Leslie Purcell, drug and alcohol team leader and community counsellor at Darumbal, and Annette Dudley, community counsellor. Rachael Conaghan/ The Morning Bulletin
Leslie Purcell, drug and alcohol team leader and community counsellor at Darumbal, and Annette Dudley, community counsellor. Rachael Conaghan/ The Morning Bulletin Rachael Conaghan

Narrative therapy paves path for healing

FOR Leslie Purcell and Annette Dudley, finalising their Masters in narrative therapy and community work means they can continue counselling and healing in a way which better suits their "mob".

The two community counsellors are the only people in Central Queensland who are qualified to use the approach.

Leslie, the drug and alcohol team leader and community counsellor at Darumbal Community Youth Services, said narrative therapy was all about storytelling through a non-blaming therapy. It allowed clients to tell their story, which meant they go back in time through generations to connect to the current story.

"We get called upon for individual counselling, group counselling but also we go out to Woorabinda and assist the community with healing activities and sorry business," he said.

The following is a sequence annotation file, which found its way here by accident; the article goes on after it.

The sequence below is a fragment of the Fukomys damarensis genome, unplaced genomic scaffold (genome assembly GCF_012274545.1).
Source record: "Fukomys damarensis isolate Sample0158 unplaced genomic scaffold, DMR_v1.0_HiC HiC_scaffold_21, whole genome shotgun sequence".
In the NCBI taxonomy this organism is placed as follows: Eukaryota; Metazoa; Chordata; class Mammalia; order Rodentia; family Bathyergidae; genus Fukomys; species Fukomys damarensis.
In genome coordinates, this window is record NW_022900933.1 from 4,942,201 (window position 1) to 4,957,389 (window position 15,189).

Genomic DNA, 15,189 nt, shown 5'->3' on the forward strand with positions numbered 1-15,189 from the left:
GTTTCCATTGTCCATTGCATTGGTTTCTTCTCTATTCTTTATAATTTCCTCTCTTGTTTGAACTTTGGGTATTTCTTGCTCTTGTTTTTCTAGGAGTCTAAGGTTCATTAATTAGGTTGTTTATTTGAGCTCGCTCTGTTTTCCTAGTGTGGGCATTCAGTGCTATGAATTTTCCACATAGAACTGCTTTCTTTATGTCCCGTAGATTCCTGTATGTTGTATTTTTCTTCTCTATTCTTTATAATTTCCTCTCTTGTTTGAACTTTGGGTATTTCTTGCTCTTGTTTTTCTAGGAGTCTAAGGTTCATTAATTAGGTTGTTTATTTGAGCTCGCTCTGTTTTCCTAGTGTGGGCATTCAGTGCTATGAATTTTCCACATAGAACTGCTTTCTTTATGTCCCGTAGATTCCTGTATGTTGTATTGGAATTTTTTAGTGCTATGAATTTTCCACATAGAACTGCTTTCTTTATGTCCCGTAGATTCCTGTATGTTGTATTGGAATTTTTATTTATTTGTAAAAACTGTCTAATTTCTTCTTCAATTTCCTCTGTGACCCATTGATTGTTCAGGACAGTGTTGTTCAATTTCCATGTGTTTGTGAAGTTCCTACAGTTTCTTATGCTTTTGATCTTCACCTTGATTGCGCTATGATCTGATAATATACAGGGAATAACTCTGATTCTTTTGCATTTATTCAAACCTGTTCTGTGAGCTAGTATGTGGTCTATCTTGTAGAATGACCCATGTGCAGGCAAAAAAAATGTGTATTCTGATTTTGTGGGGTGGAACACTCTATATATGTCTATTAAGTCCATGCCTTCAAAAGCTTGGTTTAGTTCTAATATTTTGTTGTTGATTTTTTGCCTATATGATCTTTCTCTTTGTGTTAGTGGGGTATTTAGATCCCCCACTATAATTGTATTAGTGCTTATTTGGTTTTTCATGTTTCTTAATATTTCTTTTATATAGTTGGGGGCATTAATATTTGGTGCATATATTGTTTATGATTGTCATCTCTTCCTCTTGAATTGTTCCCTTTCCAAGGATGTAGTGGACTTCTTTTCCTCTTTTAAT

"When I use narrative therapy I turn counselling into an Aboriginal way of storytelling. I say come on now, spin me a yarn, let's see where it goes and they don't realise that I'm actually asking them questions."

Community counsellor Annette said she had completed previous study in narrative therapy and used it more than any other therapies in her tool bag.

"When you're working in this sector, you see everything that happens behind closed doors, you're walking beside them on their life journey and feeling their pain."